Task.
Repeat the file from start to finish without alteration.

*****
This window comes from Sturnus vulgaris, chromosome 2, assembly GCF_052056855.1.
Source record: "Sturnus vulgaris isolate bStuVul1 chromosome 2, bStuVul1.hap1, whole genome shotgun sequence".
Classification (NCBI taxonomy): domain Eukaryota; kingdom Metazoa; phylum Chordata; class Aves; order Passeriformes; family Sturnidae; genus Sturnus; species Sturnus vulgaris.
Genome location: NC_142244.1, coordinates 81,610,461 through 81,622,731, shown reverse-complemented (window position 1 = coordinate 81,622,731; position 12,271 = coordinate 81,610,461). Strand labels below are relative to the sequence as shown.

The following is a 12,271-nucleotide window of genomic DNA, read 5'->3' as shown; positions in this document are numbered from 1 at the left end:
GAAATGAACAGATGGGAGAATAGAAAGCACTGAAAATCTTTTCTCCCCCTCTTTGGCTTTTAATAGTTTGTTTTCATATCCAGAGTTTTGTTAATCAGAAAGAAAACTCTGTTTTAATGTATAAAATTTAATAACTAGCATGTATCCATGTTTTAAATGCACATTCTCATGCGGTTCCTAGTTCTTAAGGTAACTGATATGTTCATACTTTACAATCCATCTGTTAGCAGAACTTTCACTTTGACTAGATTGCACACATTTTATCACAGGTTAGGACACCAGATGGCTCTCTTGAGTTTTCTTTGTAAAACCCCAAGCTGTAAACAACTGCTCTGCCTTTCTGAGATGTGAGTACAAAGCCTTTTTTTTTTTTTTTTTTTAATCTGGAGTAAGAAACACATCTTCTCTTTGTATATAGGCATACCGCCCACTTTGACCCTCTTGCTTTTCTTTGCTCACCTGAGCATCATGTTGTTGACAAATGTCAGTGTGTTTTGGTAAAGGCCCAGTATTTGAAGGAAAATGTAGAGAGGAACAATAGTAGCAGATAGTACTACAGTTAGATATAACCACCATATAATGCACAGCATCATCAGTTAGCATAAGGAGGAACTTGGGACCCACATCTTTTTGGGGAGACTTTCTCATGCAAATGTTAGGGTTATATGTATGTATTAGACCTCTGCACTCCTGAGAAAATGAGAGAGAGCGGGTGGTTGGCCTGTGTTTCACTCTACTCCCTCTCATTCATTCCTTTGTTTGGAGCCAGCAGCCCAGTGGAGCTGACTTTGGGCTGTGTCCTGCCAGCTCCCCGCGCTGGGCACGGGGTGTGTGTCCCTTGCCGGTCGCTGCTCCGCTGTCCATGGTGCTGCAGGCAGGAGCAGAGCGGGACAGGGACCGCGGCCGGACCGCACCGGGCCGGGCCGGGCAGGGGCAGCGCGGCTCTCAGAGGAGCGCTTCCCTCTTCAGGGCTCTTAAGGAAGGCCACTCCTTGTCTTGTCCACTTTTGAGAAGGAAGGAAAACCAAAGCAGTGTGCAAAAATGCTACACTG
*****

This window comes from Sturnus vulgaris, chromosome 2, assembly GCF_052056855.1.
Source record: "Sturnus vulgaris isolate bStuVul1 chromosome 2, bStuVul1.hap1, whole genome shotgun sequence".
Classification (NCBI taxonomy): domain Eukaryota; kingdom Metazoa; phylum Chordata; class Aves; order Passeriformes; family Sturnidae; genus Sturnus; species Sturnus vulgaris.
Genome location: NC_142244.1, coordinates 81,610,461 through 81,622,731, shown reverse-complemented (window position 1 = coordinate 81,622,731; position 12,271 = coordinate 81,610,461). Strand labels below are relative to the sequence as shown.

The following is a 12,271-nucleotide window of genomic DNA, read 5'->3' as shown; positions in this document are numbered from 1 at the left end:
GAAATGAACAGATGGGAGAATAGAAAGCACTGAAAATCTTTTCTCCCCCTCTTTGGCTTTTAATAGTTTGTTTTCATATCCAGAGTTTTGTTAATCAGAAAGAAAACTCTGTTTTAATGTATAAAATTTAATAACTAGCATGTATCCATGTTTTAAATGCACATTCTCATGCGGTTCCTAGTTCTTAAGGTAACTGATATGTTCATACTTTACAATCCATCTGTTAGCAGAACTTTCACTTTGACTAGATTGCACACATTTTATCACAGGTTAGGACACCAGATGGCTCTCTTGAGTTTTCTTTGTAAAACCCCAAGCTGTAAACAACTGCTCTGCCTTTCTGAGATGTGAGTACAAAGCCTTTTTTTTTTTTTTTTTTTAATCTGGAGTAAGAAACACATCTTCTCTTTGTATATAGGCATACCGCCCACTTTGACCCTCTTGCTTTTCTTTGCTCACCTGAGCATCATGTTGTTGACAAATGTCAGTGTGTTTTGGTAAAGGCCCAGTATTTGAAGGAAAATGTAGAGAGGAACAATAGTAGCAGATAGTACTACAGTTAGATATAACCACCATATAATGCACAGCATCATCAGTTAGCATAAGGAGGAACTTGGGACCCACATCTTTTTGGGGAGACTTTCTCATGCAAATGTTAGGGTTATATGTATGTATTAGACCTCTGCACTCCTGAGAAAATGAGAGAGAGCGGGTGGTTGGCCTGTGTTTCACTCTACTCCCTCTCATTCATTCCTTTGTTTGGAGCCAGCAGCCCAGTGGAGCTGACTTTGGGCTGTGTCCTGCCAGCTCCCCGCGCTGGGCACGGGGTGTGTGTCCCTTGCCGGTCGCTGCTCCGCTGTCCATGGTGCTGCAGGCAGGAGCAGAGCGGGACAGGGACCGCGGCCGGACCGCACCGGGCCGGGCCGGGCAGGGGCAGCGCGGCTCTCAGAGGAGCGCTTCCCTCTTCAGGGCTCTTAAGGAAGGCCACTCCTTGTCTTGTCCACTTTTGAGAAGGAAGGAAAACCAAAGCAGTGTGCAAAAATGCTACACTG